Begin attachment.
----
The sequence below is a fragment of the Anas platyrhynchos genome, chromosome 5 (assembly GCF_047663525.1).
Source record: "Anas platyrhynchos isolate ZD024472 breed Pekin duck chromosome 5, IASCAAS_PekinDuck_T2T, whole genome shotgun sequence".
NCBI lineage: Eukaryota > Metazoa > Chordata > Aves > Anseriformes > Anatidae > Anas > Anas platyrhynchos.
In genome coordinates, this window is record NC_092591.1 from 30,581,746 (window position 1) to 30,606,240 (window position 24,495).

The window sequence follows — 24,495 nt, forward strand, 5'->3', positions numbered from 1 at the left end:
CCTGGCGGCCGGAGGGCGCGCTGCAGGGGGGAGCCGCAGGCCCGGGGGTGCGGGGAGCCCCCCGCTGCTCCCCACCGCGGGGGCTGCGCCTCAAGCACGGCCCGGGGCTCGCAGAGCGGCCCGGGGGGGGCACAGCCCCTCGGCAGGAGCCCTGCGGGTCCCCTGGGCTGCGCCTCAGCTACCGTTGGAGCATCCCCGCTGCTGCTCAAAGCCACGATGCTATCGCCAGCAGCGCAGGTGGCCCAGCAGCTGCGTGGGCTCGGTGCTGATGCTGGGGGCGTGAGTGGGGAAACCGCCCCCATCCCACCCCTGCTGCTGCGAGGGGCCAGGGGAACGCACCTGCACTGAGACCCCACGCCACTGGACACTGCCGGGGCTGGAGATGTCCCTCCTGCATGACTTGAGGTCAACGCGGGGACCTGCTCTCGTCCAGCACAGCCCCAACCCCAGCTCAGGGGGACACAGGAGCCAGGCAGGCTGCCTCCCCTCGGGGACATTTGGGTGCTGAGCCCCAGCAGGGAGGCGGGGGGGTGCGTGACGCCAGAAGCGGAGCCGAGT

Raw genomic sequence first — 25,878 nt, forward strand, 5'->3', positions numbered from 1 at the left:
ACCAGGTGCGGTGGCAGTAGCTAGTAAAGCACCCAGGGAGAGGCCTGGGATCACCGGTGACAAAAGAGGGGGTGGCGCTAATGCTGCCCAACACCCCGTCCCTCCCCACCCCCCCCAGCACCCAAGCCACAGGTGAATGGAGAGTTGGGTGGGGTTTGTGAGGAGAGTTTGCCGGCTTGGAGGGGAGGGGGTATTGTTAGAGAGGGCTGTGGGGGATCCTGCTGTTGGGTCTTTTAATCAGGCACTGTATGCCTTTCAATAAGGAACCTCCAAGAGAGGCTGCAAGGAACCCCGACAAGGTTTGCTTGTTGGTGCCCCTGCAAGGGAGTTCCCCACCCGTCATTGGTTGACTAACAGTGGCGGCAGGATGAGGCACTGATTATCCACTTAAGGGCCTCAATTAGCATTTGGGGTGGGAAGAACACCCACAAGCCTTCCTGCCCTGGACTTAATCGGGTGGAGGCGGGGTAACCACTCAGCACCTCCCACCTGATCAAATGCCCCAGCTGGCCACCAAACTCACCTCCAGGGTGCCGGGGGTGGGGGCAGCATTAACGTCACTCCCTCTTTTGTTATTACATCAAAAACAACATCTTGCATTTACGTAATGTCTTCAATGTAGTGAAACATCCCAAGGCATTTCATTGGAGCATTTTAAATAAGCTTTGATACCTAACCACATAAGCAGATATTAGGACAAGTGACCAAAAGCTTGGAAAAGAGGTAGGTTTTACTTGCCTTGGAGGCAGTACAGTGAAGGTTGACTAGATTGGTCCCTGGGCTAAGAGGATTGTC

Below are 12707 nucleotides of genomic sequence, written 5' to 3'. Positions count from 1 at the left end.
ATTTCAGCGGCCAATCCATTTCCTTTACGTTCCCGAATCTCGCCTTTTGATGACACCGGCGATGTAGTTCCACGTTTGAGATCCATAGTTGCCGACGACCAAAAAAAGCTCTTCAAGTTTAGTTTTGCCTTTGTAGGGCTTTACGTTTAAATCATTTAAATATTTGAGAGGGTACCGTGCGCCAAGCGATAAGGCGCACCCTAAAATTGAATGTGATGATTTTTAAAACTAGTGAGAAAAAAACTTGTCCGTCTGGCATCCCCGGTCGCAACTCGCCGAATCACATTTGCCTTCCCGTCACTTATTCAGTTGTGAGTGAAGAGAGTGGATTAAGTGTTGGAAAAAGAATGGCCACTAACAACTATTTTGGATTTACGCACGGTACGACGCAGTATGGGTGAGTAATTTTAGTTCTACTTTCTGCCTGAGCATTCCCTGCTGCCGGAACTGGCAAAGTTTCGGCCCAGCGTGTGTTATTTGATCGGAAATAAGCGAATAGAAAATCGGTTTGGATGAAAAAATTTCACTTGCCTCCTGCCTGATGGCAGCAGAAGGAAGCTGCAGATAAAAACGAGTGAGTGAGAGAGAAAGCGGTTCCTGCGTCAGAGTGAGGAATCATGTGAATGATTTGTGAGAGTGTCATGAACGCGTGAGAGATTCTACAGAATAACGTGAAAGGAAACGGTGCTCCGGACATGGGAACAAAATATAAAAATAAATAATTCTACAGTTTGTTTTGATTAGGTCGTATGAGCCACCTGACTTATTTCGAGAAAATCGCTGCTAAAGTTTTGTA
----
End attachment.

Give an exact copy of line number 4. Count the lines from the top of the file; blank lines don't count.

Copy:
In genome coordinates, this window is record NC_092591.1 from 30,581,746 (window position 1) to 30,606,240 (window position 24,495).